Half-Year Review: Emerging Mobile Threats and Key Trends in 2022

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As the saying goes, time is money. While this does remain true, I’d also argue data is money. The mobile phones we carry in our pockets have quickly come to represent our personal ATMs. We use our phones to make purchases, send money, and do banking. On the same note, we now also use our mobile devices to manage our personal and corporate data, the digital gold that we use, produce and manage.

Yet far too many people treat their phones less like ATMs and more like disposable cameras. If the first half of 2022 has taught us anything, it is that this mindset has to change fast.

As we are approaching the second half of the year, we reflected on the past six months and did an analysis of the intelligence we’ve gathered thus far in 2022. I thought it would be helpful to highlight some of the key takeaways from this data.

Mobile apps and risks proliferating.

In a recent survey, respondents were asked which endpoints have the weakest security. 44% said mobile devices were the least secure, making this category the top response. Following up with the second-highest rating, selected by 31% of respondents, was laptops.1

One big reason for these responses is the way applications are managed. Over the years, traditional enterprise endpoints like laptops and desktops would have some rigorous controls in place that restricted the apps that could be installed. Further, there would be mechanisms for ensuring these applications were routinely patched.

In an era of BYOD, those principles aren’t a remote possibility. Users can download any apps they want, and even if a critical application vulnerability is discovered and mitigated, they may not get around to updating their device to the latest version for weeks or even months. Consequently, at any given time, a mobile device may have a plethora of apps that are missing critical patches.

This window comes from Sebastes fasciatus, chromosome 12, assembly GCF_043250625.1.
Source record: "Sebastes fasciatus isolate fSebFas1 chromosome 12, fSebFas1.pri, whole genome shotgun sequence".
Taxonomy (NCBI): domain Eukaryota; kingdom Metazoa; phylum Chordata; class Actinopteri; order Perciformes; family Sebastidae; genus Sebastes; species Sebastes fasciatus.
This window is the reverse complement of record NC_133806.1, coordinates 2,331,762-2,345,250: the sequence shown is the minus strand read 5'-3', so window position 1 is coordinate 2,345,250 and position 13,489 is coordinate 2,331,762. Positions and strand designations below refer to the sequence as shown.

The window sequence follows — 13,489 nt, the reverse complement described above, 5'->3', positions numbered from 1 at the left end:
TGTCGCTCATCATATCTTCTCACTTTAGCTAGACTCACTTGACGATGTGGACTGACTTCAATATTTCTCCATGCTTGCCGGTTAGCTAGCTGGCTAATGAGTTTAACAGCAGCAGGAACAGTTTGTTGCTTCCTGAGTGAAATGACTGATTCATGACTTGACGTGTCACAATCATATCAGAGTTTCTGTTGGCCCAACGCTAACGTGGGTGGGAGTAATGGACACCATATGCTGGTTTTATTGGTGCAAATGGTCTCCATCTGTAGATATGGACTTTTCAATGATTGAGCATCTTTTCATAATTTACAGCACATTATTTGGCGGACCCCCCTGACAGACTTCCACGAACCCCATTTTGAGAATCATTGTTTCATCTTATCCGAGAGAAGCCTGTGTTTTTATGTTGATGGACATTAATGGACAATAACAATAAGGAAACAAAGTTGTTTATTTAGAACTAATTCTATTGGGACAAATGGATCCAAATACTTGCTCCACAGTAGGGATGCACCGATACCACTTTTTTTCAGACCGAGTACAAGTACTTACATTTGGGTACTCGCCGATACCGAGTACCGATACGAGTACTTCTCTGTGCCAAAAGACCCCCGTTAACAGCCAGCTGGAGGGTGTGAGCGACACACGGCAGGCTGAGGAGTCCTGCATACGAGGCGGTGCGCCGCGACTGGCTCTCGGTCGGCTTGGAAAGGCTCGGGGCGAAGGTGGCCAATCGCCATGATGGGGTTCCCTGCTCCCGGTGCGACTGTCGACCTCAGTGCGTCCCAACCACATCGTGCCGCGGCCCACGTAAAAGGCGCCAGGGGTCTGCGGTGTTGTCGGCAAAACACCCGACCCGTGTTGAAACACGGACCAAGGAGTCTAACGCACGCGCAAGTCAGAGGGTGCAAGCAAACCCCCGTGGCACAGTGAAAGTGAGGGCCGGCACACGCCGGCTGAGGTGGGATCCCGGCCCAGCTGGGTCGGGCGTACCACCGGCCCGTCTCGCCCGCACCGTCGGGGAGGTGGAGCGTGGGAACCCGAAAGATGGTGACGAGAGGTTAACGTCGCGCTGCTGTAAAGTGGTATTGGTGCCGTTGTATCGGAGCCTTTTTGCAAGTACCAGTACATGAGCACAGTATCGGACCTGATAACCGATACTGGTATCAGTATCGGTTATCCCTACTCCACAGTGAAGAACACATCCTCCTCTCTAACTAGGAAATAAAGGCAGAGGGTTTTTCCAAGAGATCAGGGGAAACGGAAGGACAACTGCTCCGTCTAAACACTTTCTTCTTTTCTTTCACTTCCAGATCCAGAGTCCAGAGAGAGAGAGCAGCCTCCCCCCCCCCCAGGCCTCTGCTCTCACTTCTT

Employees are consumers too.

Many of the threats we discover target consumers directly. For example, a trojan will attempt to deceive a banking customer and gain access to their credentials and, ultimately, their money. However, as one of Zimperium’s threat researchers recently clarified, “In an age of BYOD, there’s no such thing as consumer-grade threats.” In other words, consumers are also employees, and when their mobile devices and apps are compromised, enterprise assets can be too.

In recent years, employees have grown increasingly reliant upon their mobile devices for work, whether to check corporate email, do multi-factor authentication, access files, or any number of other efforts. Unfortunately, while the large-scale trojans and other malware attacks make headlines, that doesn’t mean employees and the enterprises they work for aren’t vulnerable.

Knock one down, find another, repeat.

In tracking advanced malware trends, the analogy of the “whack-a-mole” game immediately comes to mind. Malicious C&C servers keep emerging, and like kids using rubber mallets, security teams and intelligence agencies knock these servers down. However, like whack-a-mole, a new one almost immediately arises. The recent timing of a few malware instances illustrates this dynamic perfectly. According to Europol, the C&C server for FluBot was taken down on June 1, 2022, and the next day, we found out about MaliBot, a new, highly advanced mobile trojan-.

Malware doesn’t really go away. Ever.

When malware and other attack campaigns emerge, the code doesn’t ever really go away. Brata is just one recent example. Brata started as a trojan focused on banking customers in Brazil. However, in recent months, attackers have leveraged Brata to wage attacks on an international scale. Further, they’ve rolled out some incredible functionality. For example, after a successful attack, the malware will launch a factory reset on the phone, completely wiping the device of any trace of malicious activity.